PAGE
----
• A generic code for generating defect and surface structures is given at our github page. We enforce the surfaces to be at least 2.5 nm thick and with 2.5 nm vacuum in the simulation box. The 2.5 nm vacuum is used to ensure no self-interaction and the thickness is used to mimic actual experimental surface. Using the energies of perfect bulk and surface structures, surface energies for a specific plane are calculated.
  • We should point out that only unreconstructed surfaces without any surface-segregation effects are computed, as our high-throughput approach does not allow for taking into account specific, element dependent reconstructions yet.
  • Phonons were obtained by making an interface of JARVIS-FF with Phonopy package at 0 K. For deformed-structures, constant volume ensemble was used. The deformed structures were taken of at least 1.5 nm size in all directions.
from jarvis.tasks.lammps.lammps import LammpsJob, JobFactory
from jarvis.core.atoms import Atoms
atoms = Atoms.from_cif('abc.cif')
parameters = {
        "pair_style": "eam/alloy",
        "pair_coeff": "/data/knc6/JARVIS-FF-NEW/FS/Al1.eam.fs",
        "atom_style": "charge",
        "control_file": "inelast.mod",
    }
lmp = LammpsJob(atoms=atoms, parameters=parameters, lammps_cmd=cmd).runjob()
job_fact = JobFactory(pair_style='eam/alloy',name="my_first_lammps_run")
cmd = 'lmp_serial<in.main>lmp.out'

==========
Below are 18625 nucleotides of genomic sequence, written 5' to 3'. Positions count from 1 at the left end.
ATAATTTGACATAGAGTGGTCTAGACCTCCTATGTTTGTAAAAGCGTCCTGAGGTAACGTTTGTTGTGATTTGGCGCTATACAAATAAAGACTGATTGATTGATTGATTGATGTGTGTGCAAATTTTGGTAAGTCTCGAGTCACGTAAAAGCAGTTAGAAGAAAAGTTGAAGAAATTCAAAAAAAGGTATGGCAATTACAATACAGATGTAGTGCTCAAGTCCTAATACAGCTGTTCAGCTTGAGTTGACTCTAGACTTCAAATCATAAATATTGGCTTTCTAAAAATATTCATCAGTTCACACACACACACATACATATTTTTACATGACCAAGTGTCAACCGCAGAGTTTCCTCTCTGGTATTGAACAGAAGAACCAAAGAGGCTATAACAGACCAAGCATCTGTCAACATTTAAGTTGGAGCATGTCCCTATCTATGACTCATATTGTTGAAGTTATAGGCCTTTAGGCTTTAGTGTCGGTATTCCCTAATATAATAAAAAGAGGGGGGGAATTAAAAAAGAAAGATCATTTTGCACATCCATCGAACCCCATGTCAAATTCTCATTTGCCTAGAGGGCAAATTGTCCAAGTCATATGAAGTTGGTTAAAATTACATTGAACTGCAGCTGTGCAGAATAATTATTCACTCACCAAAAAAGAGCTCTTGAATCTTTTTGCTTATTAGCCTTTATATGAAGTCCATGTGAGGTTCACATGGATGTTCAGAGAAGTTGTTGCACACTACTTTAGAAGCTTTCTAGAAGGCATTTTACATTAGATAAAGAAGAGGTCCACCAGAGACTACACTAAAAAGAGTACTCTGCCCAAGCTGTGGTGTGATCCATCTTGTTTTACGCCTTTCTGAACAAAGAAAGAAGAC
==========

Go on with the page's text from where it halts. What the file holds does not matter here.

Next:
job_fact.all_props_eam_alloy(atoms=atoms,ff_path='Al1.eam.fs',lammps_cmd=cmd)

Property details and assesment

  • Using jarvis.core.Atoms class several atomistic properties such as lattice parameters, density, packing fraction etc. can be calculated.
  • The optimized lattice parameters generally compare well with DFT data except for the FFs where a particular phase was not trained during FF-fitting.
  • Similarly, energetics in terms of convex hull plot is compared between DFT and FF results.
  • Elastic tensor and derived properties were predicted using LAMMPS runs and comapred with DFT data.
  • For the defect formation energies, we consider vacancies and free-surfaces which are generated by the modules in the JARVIS-Tools.
  • Phonon data from JARVIS-DFT and JARVIS-FF can be compared for a system to evaluate the phonon quality. However, it is important to note that in DFT there might be only conventional cell Gamma-point phonon data available whereas in JARVIS-FF we use supercell finite difference-based approach for obtaining phonon density of states and bandstructures.
  • For a known stable material if the phonon bandstructure shows high negative values then it signifies the FF maynot be suitable to predict correct dynamical properties of the system.

References

  1. Evaluation and comparison of classical interatomic potentials through a user-friendly interactive web-interface, Scientific Data 4, 160125 (2017).
  2. High-throughput assessment of vacancy formation and surface energies of materials using classical force-fields, J. Phys. Cond. Matt. 30, 395901(2018).